Jewish cemetery (illustrative)
Jewish cemetery (illustrative) iStock

Lithuania’s government has shelved controversial plans to build a flashy conference center on what used to be a Jewish cemetery in the capital city of Vilnius because of how the COVID-19 pandemic “has changed the conference tourism market and environment.”

The Chancellery of the Government of Lithuania made the statement to the news site Alfa on Monday.

A massive, run-down former sports complex that closed in 2004 already sits on top of part of the area that used to be the Piramont Cemetery, where thousands of bodies — including many Jewish luminaries, such as the legendary 18th-century sage known as the Vilna Gaon — still lie. The government’s plan was to turn the old complex into a $25 million conference center, with construction starting in 2023.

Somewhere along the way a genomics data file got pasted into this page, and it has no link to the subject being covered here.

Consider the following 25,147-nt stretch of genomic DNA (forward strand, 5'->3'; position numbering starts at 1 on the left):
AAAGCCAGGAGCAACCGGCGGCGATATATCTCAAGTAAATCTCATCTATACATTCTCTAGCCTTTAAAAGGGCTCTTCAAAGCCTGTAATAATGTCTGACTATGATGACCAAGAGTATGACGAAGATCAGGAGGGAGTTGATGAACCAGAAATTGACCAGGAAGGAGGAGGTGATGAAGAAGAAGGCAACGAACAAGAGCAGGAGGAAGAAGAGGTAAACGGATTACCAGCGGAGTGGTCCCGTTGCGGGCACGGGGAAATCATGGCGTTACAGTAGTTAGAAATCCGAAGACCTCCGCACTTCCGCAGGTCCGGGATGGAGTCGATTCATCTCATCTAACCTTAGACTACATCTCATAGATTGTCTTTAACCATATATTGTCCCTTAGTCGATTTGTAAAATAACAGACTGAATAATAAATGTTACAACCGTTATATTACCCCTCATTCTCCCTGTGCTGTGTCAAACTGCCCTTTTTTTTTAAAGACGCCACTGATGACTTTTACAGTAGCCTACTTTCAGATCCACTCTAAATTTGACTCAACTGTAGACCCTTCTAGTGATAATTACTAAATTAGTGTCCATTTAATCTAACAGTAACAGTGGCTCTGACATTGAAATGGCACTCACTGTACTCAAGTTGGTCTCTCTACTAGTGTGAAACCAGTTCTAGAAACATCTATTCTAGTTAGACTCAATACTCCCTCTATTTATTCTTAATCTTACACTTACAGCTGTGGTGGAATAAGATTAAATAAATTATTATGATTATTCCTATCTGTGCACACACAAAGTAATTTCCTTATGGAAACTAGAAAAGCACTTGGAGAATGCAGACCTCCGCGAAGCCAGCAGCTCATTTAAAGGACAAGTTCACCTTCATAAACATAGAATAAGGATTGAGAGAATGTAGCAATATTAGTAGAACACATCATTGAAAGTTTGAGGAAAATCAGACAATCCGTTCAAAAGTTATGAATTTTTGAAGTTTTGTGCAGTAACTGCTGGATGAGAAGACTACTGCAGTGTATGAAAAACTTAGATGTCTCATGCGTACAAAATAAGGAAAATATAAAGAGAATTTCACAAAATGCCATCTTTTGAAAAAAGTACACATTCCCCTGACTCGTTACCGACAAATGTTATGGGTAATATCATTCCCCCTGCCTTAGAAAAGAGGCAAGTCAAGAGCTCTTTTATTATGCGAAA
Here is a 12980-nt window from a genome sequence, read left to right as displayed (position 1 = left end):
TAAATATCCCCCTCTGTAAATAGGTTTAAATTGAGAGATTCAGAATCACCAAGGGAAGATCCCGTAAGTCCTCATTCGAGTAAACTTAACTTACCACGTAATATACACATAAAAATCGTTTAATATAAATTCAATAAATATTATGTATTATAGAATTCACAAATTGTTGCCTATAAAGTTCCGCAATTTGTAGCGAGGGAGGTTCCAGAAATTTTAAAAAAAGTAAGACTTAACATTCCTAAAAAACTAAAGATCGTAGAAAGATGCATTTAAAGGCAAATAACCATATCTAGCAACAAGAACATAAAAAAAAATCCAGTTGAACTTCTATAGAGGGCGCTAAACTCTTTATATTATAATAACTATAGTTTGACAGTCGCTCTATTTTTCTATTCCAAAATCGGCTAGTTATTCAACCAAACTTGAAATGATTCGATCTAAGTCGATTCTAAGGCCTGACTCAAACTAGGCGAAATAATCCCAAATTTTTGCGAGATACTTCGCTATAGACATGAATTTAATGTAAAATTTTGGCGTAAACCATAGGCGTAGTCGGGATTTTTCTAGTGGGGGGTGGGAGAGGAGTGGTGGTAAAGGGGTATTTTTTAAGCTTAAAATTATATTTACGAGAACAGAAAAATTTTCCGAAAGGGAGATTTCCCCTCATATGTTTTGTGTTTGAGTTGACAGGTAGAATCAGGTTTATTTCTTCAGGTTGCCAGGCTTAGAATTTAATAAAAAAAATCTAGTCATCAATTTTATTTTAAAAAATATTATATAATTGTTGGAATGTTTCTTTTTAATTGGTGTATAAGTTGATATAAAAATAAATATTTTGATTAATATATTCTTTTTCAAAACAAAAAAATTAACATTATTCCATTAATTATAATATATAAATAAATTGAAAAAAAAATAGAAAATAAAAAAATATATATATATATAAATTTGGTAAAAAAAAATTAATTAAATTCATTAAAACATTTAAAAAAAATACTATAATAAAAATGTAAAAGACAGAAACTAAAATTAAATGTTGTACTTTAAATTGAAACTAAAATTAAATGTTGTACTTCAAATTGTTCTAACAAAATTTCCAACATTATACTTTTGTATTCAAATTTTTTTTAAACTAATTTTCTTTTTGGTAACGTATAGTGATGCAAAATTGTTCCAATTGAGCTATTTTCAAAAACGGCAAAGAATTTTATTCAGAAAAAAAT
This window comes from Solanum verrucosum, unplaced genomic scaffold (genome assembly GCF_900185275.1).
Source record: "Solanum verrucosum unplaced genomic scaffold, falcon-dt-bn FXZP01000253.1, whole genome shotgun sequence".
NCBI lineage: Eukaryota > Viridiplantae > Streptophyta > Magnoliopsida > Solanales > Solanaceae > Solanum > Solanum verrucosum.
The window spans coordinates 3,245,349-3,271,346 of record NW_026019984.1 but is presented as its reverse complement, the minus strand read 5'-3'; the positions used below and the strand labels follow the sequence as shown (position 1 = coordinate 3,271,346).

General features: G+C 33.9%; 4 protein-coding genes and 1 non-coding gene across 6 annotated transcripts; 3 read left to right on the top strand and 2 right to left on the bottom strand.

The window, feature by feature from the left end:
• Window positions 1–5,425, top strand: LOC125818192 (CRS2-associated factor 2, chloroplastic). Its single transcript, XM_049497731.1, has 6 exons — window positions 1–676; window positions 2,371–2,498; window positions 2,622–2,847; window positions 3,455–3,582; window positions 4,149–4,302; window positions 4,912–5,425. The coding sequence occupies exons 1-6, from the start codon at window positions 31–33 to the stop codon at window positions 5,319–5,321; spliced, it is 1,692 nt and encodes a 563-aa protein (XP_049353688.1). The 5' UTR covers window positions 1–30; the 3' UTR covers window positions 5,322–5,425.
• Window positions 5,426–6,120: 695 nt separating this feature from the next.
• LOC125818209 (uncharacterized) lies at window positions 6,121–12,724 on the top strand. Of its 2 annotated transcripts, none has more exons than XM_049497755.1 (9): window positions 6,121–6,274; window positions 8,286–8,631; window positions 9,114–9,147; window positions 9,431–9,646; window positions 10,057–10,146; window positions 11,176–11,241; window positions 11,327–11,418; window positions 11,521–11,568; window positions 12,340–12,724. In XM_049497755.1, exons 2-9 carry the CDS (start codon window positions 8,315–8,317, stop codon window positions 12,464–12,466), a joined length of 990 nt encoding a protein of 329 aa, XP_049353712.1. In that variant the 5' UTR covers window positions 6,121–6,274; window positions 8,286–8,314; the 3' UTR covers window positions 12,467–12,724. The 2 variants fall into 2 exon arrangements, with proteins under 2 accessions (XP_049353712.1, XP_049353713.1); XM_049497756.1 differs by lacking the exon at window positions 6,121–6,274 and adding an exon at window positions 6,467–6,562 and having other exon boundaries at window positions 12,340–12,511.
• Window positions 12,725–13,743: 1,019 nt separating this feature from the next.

Opponents of the plan, including Dovid Katz, a Yiddish scholar and activist who has for years has fought against the proposed conference center, and many other members of Lithuania’s Jewish community of about 2,500, have argued that the concept was an insult to the memory of the people buried there. Nazi soldiers and their collaborators was nearly wiped out Lithuania’s Jewish population in the Holocaust.

“Imagine that the Piramont Cemetery is the cemetery where the kings, priests, sages of your nation are buried,” Ruta Bloshtein, a member of the Jewish Community of Vilnius, told the Jewish Telegraphic Agency in 2015.

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